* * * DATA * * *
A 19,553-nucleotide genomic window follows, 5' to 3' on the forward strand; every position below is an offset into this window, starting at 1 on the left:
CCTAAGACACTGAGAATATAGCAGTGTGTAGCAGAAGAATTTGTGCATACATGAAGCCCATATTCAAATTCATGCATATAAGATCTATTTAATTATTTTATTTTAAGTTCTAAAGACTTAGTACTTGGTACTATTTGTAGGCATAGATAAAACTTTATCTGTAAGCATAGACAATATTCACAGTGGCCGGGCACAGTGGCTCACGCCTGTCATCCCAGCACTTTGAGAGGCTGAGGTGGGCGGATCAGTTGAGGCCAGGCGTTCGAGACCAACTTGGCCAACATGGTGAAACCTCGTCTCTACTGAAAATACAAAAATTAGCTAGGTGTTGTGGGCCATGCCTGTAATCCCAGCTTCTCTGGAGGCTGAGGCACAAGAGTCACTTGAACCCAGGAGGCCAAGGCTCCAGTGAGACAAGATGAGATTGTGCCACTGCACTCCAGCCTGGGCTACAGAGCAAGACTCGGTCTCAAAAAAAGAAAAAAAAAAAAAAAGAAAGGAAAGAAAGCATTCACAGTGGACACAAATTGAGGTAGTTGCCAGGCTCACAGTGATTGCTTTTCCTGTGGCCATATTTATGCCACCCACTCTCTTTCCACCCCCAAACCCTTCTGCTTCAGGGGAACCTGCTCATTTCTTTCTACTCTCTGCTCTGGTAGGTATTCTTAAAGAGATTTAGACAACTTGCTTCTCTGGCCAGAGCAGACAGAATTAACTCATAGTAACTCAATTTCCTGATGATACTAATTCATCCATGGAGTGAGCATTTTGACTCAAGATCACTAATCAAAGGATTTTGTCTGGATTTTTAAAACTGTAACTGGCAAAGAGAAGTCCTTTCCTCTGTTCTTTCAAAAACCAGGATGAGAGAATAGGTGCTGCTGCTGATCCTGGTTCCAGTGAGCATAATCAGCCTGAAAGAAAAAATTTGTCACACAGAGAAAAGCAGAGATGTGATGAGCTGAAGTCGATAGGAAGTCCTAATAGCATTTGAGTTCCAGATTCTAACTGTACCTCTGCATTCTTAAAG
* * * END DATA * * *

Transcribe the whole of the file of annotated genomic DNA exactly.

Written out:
A 19,553-nucleotide genomic window follows, 5' to 3' on the forward strand; every position below is an offset into this window, starting at 1 on the left:
CCTAAGACACTGAGAATATAGCAGTGTGTAGCAGAAGAATTTGTGCATACATGAAGCCCATATTCAAATTCATGCATATAAGATCTATTTAATTATTTTATTTTAAGTTCTAAAGACTTAGTACTTGGTACTATTTGTAGGCATAGATAAAACTTTATCTGTAAGCATAGACAATATTCACAGTGGCCGGGCACAGTGGCTCACGCCTGTCATCCCAGCACTTTGAGAGGCTGAGGTGGGCGGATCAGTTGAGGCCAGGCGTTCGAGACCAACTTGGCCAACATGGTGAAACCTCGTCTCTACTGAAAATACAAAAATTAGCTAGGTGTTGTGGGCCATGCCTGTAATCCCAGCTTCTCTGGAGGCTGAGGCACAAGAGTCACTTGAACCCAGGAGGCCAAGGCTCCAGTGAGACAAGATGAGATTGTGCCACTGCACTCCAGCCTGGGCTACAGAGCAAGACTCGGTCTCAAAAAAAGAAAAAAAAAAAAAAAGAAAGGAAAGAAAGCATTCACAGTGGACACAAATTGAGGTAGTTGCCAGGCTCACAGTGATTGCTTTTCCTGTGGCCATATTTATGCCACCCACTCTCTTTCCACCCCCAAACCCTTCTGCTTCAGGGGAACCTGCTCATTTCTTTCTACTCTCTGCTCTGGTAGGTATTCTTAAAGAGATTTAGACAACTTGCTTCTCTGGCCAGAGCAGACAGAATTAACTCATAGTAACTCAATTTCCTGATGATACTAATTCATCCATGGAGTGAGCATTTTGACTCAAGATCACTAATCAAAGGATTTTGTCTGGATTTTTAAAACTGTAACTGGCAAAGAGAAGTCCTTTCCTCTGTTCTTTCAAAAACCAGGATGAGAGAATAGGTGCTGCTGCTGATCCTGGTTCCAGTGAGCATAATCAGCCTGAAAGAAAAAATTTGTCACACAGAGAAAAGCAGAGATGTGATGAGCTGAAGTCGATAGGAAGTCCTAATAGCATTTGAGTTCCAGATTCTAACTGTACCTCTGCATTCTTAAAG